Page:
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Top 10 - Excuses Used to Dodge The Minimum Wage

January 13, 2017 at 10:30 AM

Despite the National Minimum Wage being law since April 1999, some employers continue to flout the law. HMRC investigators have made public some of the reasons unscrupulous employers gave when quizzed on why they did not pay the legal minimum.

Pay Packet

HMRC's List of Employer Excuses

The list of excuses comes just months after the Government was criticised for the low number of prosecutions for not paying the wage. The maximum penalty is £20,000 per worker.

 •  The employee wasn’t a good worker so I didn’t think they deserved to be paid the National Minimum Wage.

 •  It’s part of UK culture not to pay young workers for the first three months as they have to prove their “worth” first.

 •  I thought it was OK to pay foreign workers below the National Minimum Wage as they aren’t British and therefore don’t have the right to be paid it.

 •  She doesn’t deserve the National Minimum Wage because she only makes the teas and sweeps the floors.

 •  I’ve got an agreement with my workers that I won’t pay them the National Minimum Wage; they understand and they even signed a contract to this effect.

 •  My accountant and I speak a different language – he doesn’t understand me and that’s why he doesn’t pay my workers the correct wages.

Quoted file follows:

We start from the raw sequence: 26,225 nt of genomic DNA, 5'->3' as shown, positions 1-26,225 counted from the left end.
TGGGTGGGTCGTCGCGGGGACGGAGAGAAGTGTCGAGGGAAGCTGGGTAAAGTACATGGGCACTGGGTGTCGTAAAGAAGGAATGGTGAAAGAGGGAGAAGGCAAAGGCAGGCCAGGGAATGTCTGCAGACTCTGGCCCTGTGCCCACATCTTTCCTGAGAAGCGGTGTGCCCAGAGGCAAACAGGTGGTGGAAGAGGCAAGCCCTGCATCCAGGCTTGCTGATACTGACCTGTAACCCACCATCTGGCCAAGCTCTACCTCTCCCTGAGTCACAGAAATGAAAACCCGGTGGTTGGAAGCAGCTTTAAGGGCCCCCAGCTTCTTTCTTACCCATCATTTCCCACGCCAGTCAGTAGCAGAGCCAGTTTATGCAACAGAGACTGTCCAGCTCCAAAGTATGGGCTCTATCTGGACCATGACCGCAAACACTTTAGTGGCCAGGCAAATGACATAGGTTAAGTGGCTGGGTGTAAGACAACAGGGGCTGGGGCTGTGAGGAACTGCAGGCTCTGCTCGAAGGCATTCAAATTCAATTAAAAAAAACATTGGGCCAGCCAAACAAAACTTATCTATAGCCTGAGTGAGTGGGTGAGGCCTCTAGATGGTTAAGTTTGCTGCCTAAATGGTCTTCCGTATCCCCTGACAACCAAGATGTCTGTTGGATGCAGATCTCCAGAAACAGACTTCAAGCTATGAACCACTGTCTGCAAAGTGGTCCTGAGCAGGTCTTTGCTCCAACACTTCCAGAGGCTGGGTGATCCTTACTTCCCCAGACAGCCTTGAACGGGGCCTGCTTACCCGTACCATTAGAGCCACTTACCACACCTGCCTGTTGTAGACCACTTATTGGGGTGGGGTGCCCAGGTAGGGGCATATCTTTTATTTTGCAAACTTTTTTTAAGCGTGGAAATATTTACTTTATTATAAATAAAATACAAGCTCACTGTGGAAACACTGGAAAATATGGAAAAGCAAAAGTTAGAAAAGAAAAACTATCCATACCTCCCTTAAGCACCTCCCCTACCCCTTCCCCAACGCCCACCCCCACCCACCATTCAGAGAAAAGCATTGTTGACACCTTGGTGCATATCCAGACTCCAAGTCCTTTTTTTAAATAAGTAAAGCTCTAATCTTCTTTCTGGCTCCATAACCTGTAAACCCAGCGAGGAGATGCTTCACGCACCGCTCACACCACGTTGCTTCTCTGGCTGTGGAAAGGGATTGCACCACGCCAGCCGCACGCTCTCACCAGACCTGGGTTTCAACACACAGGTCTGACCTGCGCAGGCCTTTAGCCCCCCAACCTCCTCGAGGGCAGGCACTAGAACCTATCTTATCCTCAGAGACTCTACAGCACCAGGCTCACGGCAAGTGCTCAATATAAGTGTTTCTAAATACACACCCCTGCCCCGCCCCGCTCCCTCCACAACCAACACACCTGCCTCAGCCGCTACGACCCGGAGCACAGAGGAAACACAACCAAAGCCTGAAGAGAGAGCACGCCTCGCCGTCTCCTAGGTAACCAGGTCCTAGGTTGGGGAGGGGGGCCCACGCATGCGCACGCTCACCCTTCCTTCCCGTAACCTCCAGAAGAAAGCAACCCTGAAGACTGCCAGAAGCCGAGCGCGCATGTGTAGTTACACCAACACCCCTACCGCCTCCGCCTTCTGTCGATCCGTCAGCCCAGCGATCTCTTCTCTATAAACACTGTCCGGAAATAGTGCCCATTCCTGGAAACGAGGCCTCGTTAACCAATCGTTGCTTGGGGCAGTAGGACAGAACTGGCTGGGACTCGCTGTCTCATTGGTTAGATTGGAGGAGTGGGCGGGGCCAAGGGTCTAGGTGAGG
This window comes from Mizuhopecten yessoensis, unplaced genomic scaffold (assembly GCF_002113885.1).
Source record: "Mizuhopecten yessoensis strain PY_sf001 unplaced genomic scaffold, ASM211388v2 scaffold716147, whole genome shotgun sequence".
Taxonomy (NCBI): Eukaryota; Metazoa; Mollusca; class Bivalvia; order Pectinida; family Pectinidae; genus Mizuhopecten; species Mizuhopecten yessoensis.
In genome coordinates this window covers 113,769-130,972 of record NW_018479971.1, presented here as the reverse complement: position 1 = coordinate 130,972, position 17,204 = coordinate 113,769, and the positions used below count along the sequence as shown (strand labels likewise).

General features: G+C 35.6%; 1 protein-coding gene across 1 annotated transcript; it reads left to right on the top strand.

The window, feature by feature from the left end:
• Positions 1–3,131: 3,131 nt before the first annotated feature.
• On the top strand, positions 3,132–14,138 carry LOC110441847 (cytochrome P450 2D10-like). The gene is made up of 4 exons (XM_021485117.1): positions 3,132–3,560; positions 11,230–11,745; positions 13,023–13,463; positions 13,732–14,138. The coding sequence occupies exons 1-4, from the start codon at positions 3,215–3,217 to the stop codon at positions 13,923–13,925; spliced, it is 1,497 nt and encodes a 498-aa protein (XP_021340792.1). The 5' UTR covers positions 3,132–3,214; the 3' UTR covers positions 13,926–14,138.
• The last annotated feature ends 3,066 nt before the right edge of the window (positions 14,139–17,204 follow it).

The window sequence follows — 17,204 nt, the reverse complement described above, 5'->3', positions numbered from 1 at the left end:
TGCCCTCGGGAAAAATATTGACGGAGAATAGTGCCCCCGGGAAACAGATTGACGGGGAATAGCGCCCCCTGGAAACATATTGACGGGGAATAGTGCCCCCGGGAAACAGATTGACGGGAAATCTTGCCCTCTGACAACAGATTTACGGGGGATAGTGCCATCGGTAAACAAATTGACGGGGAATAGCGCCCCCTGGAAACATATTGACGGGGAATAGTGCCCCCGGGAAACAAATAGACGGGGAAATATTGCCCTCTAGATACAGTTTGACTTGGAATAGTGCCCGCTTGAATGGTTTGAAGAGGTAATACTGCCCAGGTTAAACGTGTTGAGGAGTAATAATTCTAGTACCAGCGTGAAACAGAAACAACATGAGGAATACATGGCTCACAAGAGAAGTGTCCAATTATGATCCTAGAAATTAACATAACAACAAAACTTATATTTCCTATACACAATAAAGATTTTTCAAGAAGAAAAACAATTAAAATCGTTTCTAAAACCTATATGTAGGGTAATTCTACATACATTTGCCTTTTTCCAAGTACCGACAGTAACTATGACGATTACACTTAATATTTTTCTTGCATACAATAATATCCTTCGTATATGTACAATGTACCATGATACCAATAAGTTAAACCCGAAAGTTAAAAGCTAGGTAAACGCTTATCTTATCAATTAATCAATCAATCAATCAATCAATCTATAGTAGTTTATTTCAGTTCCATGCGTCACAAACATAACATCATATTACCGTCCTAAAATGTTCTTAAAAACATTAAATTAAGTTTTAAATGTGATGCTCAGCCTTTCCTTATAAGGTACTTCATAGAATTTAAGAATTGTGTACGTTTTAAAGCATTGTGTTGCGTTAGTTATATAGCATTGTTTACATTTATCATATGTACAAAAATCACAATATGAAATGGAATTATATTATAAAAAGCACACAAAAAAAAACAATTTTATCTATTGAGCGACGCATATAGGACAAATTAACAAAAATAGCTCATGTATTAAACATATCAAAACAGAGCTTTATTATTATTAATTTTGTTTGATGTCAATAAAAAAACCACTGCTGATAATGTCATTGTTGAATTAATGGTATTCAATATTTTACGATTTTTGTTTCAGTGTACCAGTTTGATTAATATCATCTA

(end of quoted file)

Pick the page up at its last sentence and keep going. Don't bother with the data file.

•  My workers like to think of themselves as being self-employed and the National Minimum Wage doesn’t apply to people who work for themselves.

 •  My workers are often just on standby when there are no customers in the shop; I only pay them for when they’re actually serving someone.

 •  My employee is still learning so they aren’t entitled to the National Minimum Wage.

 •  The National Minimum Wage doesn’t apply to my business.

The current Minimum Wage rates are:

Age Range Minimum Wage (Current) Minimum Wage (Effective from 1st April 2017)
25 years old and over £7.20 per hour £7.50 per hour
21 - 24 years old £6.95 per hour £7.05 per hour
18 - 20 years old £5.55 per hour £5.60 per hour
16 - 17 years old £4.00 per hour £4.05 per hour
Apprentices under the age of 19 or 19 years old and in the first year of their apprenticeship £3.40 per hour £3.50 per hour


About the Author

Philip McCabe Photo

Philip McCabe is an experienced employment lawyer who has been advising businesses and individuals on a wide range of employment and HR issues since 2000.

He is a member of the Employment Lawyers Association, Industrial Law Society, and Law Society. He regularly writes for national publications on employment law issues and is a regular columnist in the Derbyshire Times.

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